She is part of Honeywell International Inc.’s new National Technology & Engineering Solutions (NTESS) team selected to manage and operate Sandia.
Her appointment coincided with the start of Honeywell’s management contract, which was awarded last December by the National Nuclear Security Administration. Honeywell succeeds Lockheed Martin Corp., which had operated Sandia since 1993. Honeywell is now the third manager since the laboratories’ founding in 1949 in Albuquerque, N.M., where it is headquartered.
Sandia National Laboratories is a multi-mission laboratory now operated by NTESS for the U.S. Department of Energy’s National Nuclear Security Administration. Sandia has major research and development responsibilities in nuclear deterrence, global security, defense, energy technologies and economic competitiveness at both its Albuquerque and Livermore sites.
Along with naming Ellis to manage Sandia’s laboratories in Livermore, Honeywell also appointed Steve Younger as director of the Albuquerque headquarters. He becomes Sandia’s 15th director.
“We are in what I call a strategic time, a rapidly changing time,” Younger told Sandia employees. “Sandia will maintain its flexibility in responding to that somewhat uncertain future. It is going to be an exciting future for the lab as we respond to upcoming national needs.”
Deputy Director Dave Douglass, who also spoke, said Sandia will maintain its strong support for technology transfer to the private sector and its relationships with businesses and the community.
Sandia spends roughly $1 billion on goods and services nationwide each year, with about half of that going to small businesses.
“Sandia is an extremely important member of the community, both through the dollars we contribute and the time our employees contribute,” Douglass said. “It is our intent to continue that.”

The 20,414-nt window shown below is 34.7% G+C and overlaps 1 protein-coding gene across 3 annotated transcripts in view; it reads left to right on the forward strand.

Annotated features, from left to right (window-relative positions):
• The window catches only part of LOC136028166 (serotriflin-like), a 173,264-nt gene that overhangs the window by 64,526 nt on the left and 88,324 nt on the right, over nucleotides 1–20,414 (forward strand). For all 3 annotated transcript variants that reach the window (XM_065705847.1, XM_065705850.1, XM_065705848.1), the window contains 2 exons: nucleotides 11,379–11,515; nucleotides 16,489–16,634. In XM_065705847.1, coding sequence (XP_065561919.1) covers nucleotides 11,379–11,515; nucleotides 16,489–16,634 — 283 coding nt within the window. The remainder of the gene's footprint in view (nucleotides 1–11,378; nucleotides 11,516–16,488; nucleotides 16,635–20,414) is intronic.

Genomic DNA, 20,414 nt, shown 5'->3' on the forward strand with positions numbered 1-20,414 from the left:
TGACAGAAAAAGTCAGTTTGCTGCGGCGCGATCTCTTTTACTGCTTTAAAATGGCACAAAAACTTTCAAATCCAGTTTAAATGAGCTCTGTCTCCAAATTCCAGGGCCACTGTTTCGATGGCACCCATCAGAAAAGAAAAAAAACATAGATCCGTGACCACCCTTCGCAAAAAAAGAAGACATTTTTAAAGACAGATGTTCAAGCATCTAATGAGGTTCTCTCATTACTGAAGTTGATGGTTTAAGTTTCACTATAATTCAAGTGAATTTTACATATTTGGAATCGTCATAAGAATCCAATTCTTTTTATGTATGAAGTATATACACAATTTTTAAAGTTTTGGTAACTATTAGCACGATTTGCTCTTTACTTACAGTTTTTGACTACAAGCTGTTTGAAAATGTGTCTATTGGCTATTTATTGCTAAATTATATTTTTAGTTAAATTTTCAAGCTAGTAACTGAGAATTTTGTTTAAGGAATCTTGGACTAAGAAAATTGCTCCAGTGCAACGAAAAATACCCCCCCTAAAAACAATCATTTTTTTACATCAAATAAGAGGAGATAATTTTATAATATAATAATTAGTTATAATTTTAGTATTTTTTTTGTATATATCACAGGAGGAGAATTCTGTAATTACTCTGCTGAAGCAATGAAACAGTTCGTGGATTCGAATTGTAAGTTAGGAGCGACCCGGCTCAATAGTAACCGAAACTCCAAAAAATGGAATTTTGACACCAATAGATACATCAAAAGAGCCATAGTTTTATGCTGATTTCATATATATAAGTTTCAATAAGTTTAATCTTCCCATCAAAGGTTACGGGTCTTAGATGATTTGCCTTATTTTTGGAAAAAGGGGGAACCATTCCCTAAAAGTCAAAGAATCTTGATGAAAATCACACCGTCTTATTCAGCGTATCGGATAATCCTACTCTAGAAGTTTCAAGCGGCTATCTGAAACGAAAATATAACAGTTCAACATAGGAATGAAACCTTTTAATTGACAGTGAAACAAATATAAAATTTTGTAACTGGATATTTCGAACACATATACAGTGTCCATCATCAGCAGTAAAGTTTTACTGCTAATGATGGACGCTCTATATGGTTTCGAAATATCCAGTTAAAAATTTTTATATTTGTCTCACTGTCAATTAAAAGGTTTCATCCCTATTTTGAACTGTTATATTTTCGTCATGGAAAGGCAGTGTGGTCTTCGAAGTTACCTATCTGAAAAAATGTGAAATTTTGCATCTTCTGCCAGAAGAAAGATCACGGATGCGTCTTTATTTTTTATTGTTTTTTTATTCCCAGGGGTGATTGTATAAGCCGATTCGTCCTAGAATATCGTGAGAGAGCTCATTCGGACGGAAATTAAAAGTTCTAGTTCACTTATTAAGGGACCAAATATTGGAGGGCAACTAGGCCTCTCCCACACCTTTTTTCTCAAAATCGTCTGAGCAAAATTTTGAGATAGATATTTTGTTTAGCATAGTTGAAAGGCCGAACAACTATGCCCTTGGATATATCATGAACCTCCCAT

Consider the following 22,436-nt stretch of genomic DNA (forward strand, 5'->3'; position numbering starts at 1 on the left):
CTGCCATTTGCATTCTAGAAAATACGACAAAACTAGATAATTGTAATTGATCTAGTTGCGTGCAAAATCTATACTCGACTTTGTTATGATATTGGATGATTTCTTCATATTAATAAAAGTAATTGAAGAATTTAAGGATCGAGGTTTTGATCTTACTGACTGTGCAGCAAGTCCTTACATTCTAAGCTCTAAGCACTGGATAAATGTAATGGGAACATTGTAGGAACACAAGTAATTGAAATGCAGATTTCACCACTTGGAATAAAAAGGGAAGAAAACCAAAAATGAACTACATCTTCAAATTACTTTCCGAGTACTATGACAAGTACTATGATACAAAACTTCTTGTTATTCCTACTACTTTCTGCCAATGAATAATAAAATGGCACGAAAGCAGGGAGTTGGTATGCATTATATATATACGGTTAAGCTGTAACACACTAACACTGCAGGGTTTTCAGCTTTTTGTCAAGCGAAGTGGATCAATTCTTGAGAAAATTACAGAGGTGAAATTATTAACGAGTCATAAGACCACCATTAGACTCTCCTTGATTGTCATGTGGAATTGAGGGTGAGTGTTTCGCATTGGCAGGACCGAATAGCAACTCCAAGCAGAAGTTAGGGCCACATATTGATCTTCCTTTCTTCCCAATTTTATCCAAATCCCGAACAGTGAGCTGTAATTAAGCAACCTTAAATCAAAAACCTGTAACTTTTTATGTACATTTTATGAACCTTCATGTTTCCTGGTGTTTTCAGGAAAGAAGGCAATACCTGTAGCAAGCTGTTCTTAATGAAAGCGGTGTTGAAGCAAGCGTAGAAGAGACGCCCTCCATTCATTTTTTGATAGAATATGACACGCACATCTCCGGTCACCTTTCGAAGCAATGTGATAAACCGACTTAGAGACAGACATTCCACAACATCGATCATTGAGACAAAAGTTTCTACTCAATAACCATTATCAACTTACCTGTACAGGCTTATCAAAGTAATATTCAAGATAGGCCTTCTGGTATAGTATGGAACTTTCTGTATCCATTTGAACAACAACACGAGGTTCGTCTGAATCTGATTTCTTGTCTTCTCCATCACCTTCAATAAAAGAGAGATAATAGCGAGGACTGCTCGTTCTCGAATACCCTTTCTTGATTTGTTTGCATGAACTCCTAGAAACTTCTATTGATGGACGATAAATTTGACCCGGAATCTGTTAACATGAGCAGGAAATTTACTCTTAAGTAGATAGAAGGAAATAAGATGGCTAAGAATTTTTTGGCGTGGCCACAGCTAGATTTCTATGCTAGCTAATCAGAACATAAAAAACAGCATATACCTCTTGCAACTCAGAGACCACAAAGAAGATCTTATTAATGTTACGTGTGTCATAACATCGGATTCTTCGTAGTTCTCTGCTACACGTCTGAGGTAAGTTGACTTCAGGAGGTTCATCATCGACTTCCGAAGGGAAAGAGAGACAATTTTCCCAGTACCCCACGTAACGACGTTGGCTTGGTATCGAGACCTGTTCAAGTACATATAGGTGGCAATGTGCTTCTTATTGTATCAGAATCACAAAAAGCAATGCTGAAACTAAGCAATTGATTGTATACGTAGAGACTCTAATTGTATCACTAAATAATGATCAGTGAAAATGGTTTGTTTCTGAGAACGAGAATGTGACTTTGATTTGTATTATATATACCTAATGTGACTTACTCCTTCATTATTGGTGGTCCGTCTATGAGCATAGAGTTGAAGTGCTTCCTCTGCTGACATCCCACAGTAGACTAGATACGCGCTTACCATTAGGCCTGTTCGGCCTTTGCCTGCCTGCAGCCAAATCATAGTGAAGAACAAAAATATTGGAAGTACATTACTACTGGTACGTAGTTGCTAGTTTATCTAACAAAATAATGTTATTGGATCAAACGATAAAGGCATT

The new Honeywell-appointed Sandia management team said it expects stable employment numbers and that the challenge will be to do the work the nation has asked Sandia to do with the people it has. That includes work in microelectronics fabrication, high-energy-density physics, high-performance computing and cybersecurity.
Younger called Sandia “the greatest engineering lab in the world,” and said that while many companies and laboratories work in technology, “Sandia defends the planet.”
As the engineering lab for the nation’s nuclear weapons complex, Sandia is responsible for more than 95% of non-nuclear components and for maintaining, modernizing and assessing the nuclear weapons stockpile. It also engineers systems and technologies for global security, defense systems and energy, and does fundamental science and engineering research in bioscience, computing, engineering, geoscience, materials, nanosystems and high-energy density science.
In her new role at Sandia’s Livermore lab, Ellis will provide leadership and management direction for the site with primary responsibility for energy technologies, biosciences, the Department of Homeland Security and support to weapon systems engineering.
Ellis has nearly 40 years of experience with federal, state and foreign governments, industry and academic customers, including 33 years at Sandia in New Mexico with programmatic responsibility across four mission areas. During her tenure at Sandia, Ellis served as principal staff director, chief operations officer for Defense Systems & Assessments, director of the Global Security Line of Business/International Security Center, director of the Transportation Surety, Nuclear Waste Management and Nuclear Reactor Technology Centers and in a variety of manager and senior manager positions.
Most recently Ellis served as executive director of National Laboratories Operations for the University of California and was director of the Strategic Development Office for Lawrence Livermore National Laboratory.
“It is exciting as I take up the mantle of responsibility as the new associate labs director for the Sandia site in California,” Ellis said. “Knowing the commitment and talent that each member of the workforce brings, I look forward to engaging Sandia’s unique abilities to tackle the problems that only a national laboratory of this caliber can hope to solve.”